Thanks in part to resurging consumer demand, Macy’s Inc. is on track to retire a good chunk of its debt and get back to a healthier leverage ratio. The news comes just weeks after the department store retailer debuted a new dual-gender private-label fashion brand rife with “elevated essentials for contemporary shoppers.”
“Investing in the profitable growth of Macy’s, Inc. remains our priority,” Macy’s chief financial officer Adrian Mitchell said of plans to voluntarily redeem $1.3 billion Aug. 17, 2021, covering the principal amount of the retailer’s 8.375 percent Senior Secured Notes due 2025.
“We are pleased that, as a result of our disciplined approach to capital allocation, especially over the past 16 months, coupled with a return of consumer demand, we are now well positioned to also focus on further enhancing our long-term financial stability and value creation,” Mitchell added. The redemption covers all of Macy’s outstanding notes, the company said.
The debt retirement would put the retailer “firmly on track to be at or below” its target leverage ratio, furthering Macy’s goal of reaching an “investment grade financial profile” by year end, said Mitchell, a former partner at consulting giant BCG.
“These actions further strengthen our balance sheet, allowing us to invest in our business to deliver strong and sustainable shareholder returns as a digitally led omnichannel retailer,” he added.
The retailer said it expects to record a pre-tax charge of $185 million in its fiscal third quarter, reflecting the redemption and related costs. In addition to the redemption of 100 percent of the principal amount, the extra costs will include accrued and unpaid interest up to, but not including, the redemption date of Aug. 17. The payment will also include the premium due to holders connected to the early redemption and drive an expected annualized interest expense savings of $120 million.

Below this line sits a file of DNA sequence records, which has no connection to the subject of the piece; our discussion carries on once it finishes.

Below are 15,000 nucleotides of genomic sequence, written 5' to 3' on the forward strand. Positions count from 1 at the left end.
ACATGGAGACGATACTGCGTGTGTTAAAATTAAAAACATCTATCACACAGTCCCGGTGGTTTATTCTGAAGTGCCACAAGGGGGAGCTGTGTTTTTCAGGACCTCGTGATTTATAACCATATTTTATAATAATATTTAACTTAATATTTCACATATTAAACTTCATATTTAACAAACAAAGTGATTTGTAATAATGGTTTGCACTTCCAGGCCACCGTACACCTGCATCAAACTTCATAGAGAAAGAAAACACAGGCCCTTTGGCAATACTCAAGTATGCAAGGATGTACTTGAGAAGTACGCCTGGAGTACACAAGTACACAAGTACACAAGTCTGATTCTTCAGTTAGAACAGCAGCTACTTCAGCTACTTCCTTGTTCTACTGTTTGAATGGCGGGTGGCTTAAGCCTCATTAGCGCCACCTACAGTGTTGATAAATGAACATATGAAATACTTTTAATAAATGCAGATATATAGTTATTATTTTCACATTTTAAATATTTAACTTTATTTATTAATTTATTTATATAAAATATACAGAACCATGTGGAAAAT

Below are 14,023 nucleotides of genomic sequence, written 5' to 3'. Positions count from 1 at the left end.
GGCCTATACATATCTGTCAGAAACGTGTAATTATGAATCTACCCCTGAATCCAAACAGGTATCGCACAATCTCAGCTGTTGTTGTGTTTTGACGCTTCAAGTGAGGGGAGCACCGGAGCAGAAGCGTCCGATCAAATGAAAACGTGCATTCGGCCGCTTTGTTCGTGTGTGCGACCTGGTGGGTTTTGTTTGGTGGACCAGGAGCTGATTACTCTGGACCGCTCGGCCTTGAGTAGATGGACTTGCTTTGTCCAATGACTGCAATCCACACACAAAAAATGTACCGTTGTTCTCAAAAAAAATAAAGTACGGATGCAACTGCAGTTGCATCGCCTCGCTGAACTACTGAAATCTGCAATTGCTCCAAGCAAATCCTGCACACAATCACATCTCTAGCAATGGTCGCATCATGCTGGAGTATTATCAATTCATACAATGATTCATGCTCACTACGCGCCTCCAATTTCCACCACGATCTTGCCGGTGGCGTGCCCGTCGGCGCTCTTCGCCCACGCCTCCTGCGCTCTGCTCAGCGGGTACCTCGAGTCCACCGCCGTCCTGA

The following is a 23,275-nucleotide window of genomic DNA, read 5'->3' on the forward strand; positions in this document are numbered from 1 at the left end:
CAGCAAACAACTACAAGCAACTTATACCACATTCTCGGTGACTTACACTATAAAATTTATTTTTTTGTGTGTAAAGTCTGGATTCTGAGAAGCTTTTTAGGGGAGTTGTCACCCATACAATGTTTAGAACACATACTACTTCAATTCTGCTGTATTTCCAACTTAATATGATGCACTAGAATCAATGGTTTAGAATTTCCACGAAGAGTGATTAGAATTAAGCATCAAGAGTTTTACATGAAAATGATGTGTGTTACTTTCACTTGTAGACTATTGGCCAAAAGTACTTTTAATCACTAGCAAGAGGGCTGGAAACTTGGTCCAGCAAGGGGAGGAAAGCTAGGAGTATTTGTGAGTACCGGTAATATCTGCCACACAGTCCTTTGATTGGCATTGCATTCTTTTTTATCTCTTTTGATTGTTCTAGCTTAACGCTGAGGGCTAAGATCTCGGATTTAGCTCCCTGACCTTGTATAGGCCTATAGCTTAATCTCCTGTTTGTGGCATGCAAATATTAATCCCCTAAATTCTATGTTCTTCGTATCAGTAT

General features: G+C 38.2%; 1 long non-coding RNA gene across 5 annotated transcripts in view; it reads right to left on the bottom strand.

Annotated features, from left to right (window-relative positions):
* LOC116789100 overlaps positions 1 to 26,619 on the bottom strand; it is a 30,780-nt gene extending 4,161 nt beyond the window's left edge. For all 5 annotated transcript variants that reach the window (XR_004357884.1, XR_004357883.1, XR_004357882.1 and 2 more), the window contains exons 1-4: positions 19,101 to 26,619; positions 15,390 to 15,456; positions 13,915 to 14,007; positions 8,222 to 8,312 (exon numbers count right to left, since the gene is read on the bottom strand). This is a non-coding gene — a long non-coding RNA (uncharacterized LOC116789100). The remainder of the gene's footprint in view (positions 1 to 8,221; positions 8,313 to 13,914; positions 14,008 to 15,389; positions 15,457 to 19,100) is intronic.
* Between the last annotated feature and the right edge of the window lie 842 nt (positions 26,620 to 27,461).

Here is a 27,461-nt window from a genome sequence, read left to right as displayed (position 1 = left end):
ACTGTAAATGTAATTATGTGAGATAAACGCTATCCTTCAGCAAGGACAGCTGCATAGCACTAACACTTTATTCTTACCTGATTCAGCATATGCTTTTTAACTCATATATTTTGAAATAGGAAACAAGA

“Neither the charge nor the interest expense savings was contemplated in the full-year 2021 expectations provided in May,” Macy’s said on Tuesday.
When it reported first-quarter results in May, the retailer said customers were shopping more frequently, driving 4.6 million new shoppers to its core Macy’s brand.
“As consumers seek to re-engage with each other, we are seeing promising signs that our core customers are shopping again, and we continue to attract new customers, who increasingly begin their shopping experience with us online,” CEO Jeff Gennette said in a statement at the time. He added that Macy’s is “seeing record customers coming back to shop, and they’re spending more.”
Data indicates that customers’ average spend climbed 10 percent during the first quarter versus the comparable 2019 period. Macy’s reported Q1 net income of $103 million on a net sales jump of 56 percent to $4.71 billion. That compares with a net loss of $3.58 billion on net sales of $3.02 billion in the year-ago quarter. It is set to post second quarter earnings on Aug. 19.
And Now This
Like many of its peers, Macy’s is rolling out new fashion to court consumers away from their quarantine mainstays of sweats, leggings and loungey attire.
“And Now This features elevated essentials for contemporary shoppers looking to dress around trends and confidently express themselves through fashion,” said Durand Guion, vice president of Macy’s Fashion Office.
Available in Macy’s stores and through its e-commerce site, the new label’s ready-to-wear component features denim, bodysuits, ribbed dresses, tank tops, athleisure and jackets in sizes XS-XXL for women. On the men’s side, consumers can shop a “capsule of essentials” ranging from key basics like tees, henleys and button-downs to on-trend denim, joggers, and outerwear in sizes S-XXL.
Macy’s inaugurated the new brand last month with experiential activations in New York City, Chicago and Southern Florida’s Fort Lauderdale.